Let this statement be seriously thought of, and whoever feels, in the smallest degree, the power of the constraining love of Christ, will require no arguments to induce him to exert all his energies in the cause of missions. Eighteen hundred years have elapsed since the glorious gos. pel of the Son of God was made known to man, and four-fifths of the inhabitants of the world are still igoorant of that name by which alone there is salvation. In the missionary field there may be difficulties to be met, and dangers to be vanquished, but Christians must not heed these. No contradiction, however unreasonable, no opposition however strenuous, no difficulty however great, no danger however threatening, should be allowed to prevent the onward course of the disciples of Jesus. They have the promise of the living God, that as their day is, so shall their strength be that their master is with them even unto the end of the world. Relying on these promises, as sure and steadfast, they should obey the commandment which says". Go ye, therefore, and teach all nations." Magniticently glorious as are the proofs of God's goodness and love to the children of men, in the works of creation, a mightier testimony to that love is borne in the incarnation, and sufferings, and death of the Redeemer. And when this lavish expenditure, so to speak, of wisdom, and goodness, and mercy has been showered down upon us, shall we shall Christians refuse the high, the peculiar honour of being fellow workers with God, in turning many sons and daughters unto righteousness, Shall we neglect to employ every means that we can devise, and every effort we can put forth, in order to bring into full operation the human agency that is required for the Christianization of the world. In our succeeding num. bers we shall lay before our readers the operations of the different societies engaged in the great work of evangelizing the Heathen. We shall notice, from time to time, the proceedings of the Scottish, the London, the Wesleyan, the Church, the Jewish, the Continental Societies, and that of the United Brethren-stating their resources, the stations in the Heathen countries, and the measure of success with which it has pleased God to crown their labours. Such information we trust will, under the blessing of the Great Head of the Church, have a tendency to encourage those who are already engaged in this good and glorious cause to rouse the at. tention, and call forth into active display, the energies of many among us who have hitherto been careless and negligent respecting the salvation of perishing souls, and the progress of the Redeemer's kingdom. ,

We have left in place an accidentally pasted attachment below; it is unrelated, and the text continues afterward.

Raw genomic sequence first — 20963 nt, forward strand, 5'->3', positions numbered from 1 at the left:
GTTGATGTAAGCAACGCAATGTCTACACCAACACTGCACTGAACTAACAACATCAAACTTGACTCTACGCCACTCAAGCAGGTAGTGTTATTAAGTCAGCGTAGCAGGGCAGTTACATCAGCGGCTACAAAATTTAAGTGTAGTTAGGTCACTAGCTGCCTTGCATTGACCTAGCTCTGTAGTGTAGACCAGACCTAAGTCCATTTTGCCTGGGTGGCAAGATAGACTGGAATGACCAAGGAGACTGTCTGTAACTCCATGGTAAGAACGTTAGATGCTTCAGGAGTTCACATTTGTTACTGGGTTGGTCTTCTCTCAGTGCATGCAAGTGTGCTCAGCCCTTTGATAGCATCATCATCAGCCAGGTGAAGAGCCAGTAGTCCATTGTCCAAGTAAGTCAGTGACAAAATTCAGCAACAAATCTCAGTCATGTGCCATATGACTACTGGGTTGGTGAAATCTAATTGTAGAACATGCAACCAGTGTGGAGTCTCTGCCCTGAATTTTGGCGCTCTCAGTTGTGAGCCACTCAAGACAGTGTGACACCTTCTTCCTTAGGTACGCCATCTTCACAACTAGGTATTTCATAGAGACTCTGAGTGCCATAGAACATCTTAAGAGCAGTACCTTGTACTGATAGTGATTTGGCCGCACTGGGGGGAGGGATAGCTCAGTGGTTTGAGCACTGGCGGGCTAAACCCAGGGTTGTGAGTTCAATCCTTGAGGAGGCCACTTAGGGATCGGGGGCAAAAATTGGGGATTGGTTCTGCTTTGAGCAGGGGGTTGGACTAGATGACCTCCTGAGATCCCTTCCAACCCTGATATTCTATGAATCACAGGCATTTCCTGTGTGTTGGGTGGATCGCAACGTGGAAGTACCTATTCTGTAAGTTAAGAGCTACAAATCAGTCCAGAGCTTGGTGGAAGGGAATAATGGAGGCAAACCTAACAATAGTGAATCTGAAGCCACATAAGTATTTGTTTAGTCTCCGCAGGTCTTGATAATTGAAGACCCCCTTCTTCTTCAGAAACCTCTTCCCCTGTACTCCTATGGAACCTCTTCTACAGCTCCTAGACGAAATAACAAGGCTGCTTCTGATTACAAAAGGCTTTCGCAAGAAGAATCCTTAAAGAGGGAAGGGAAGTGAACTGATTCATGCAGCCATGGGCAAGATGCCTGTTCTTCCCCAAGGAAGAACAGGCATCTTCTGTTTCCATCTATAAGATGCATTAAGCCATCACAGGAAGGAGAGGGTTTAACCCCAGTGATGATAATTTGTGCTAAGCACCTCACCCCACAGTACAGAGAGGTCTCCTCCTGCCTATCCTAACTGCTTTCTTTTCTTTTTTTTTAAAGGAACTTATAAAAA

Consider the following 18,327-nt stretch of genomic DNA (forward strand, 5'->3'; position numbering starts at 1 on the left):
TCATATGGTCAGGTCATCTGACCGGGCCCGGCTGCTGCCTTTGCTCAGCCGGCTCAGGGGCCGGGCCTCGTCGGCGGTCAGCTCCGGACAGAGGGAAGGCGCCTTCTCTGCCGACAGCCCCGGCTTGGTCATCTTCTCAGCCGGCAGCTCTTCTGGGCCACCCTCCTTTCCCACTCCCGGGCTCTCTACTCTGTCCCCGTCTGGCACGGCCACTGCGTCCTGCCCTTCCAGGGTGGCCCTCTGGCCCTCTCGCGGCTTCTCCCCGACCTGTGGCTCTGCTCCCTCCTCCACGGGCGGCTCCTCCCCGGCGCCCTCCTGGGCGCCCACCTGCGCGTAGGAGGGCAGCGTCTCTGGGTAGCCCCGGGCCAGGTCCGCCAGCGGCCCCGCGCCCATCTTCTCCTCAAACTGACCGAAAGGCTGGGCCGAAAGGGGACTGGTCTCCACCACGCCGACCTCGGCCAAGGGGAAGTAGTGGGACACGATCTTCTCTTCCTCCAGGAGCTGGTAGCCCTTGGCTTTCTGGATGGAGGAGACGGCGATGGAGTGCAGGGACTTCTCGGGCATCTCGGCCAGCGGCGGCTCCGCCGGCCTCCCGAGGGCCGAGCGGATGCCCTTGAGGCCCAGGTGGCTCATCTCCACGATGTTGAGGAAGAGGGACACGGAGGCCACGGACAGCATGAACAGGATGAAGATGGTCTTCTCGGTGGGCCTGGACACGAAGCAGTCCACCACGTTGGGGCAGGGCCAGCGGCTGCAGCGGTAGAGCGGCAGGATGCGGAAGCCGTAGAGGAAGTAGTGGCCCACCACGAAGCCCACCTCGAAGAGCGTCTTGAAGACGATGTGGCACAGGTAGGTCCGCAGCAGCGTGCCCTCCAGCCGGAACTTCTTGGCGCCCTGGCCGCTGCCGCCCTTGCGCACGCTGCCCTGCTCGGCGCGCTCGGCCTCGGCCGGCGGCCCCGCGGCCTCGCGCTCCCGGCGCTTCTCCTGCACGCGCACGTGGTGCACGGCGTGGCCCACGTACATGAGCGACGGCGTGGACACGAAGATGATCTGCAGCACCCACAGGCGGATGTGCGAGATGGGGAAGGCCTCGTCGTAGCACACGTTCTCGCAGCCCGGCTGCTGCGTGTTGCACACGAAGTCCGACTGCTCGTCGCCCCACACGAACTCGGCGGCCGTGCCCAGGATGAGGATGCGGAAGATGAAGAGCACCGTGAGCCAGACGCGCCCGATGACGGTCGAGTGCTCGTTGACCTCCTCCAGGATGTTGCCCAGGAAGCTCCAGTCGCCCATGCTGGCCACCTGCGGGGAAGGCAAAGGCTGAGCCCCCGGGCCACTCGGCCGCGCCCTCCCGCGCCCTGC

ORDINATIONS BY THE PRESBYTERY OF THE NORTH-WEST "OF ENGLAND. -At Wigan, in Lancashire, upon Thursday, the 18th October, the Rev. John M'Kenzie, licentiate of the Presbytery of Glasgow, after undergoing the usual examination and trials for ordination before the Pres. bytery of the North-west of England. prescribed by the Acts of the Ge. neral Assembly of the Church of Scotland, was solemnly set apart to the office of the holy ministrý, by the laying on of their hands. And at Bew. castle, upon the 25th October, after similar examinations and trials, by the same Presbytery, the Rev. Gavin Lochore, licentiate of the Presby. tery of Dumbarton, was ordained to the pastoral charge of the congrega. tion in that place. The whole of the interesting service was conducted in the most impressive manner-the chapel was crowded to excess, many of the people having come from a distance of twenty miles to witness the first ordination that ever took place at Bewcastle. The congregation gave Mr. Lochore a most cordial welcome amongst them; and there is every reason to entertain the hope that his labours will be justly appreciated and become extensively useful." "That the Ministers of other Presbyteries may have some idea of the labours of their brethren in the North-west of England, upon such occasions, it may be proper to state that Wigan and Bewcastle stand at the extreme points of the Presbytery bounds the former about one hundred and twenty miles, and the latter sixty-two miles from the towns where the majority of the members have their spheres of ministerial labour-and after travelling the greater part of the week to and from Wi. gan, attending to the business of Presbytery there, for two days in succes. sion, and preaching to their respective flocks upon the Sabbath, they had just to undertake their journey to the other remote district of the Presbytery's charge, to attend at the ordination of Mr. Lochore. But we have to communicate information of still greater interest to most of our readers, that though the congregation at Wigan was reduced to the very lowest possible state, and that at Bewcastle by no means in a prosperous condition, yet the Presbytery have the satisfaction to state, that the congregation at each place has increased beyond their most sanguine expectation; and, under the pastoral care of their young brethren, there is the prospect, with the blessing of the Great Head of the church, of many souls being converted and edified.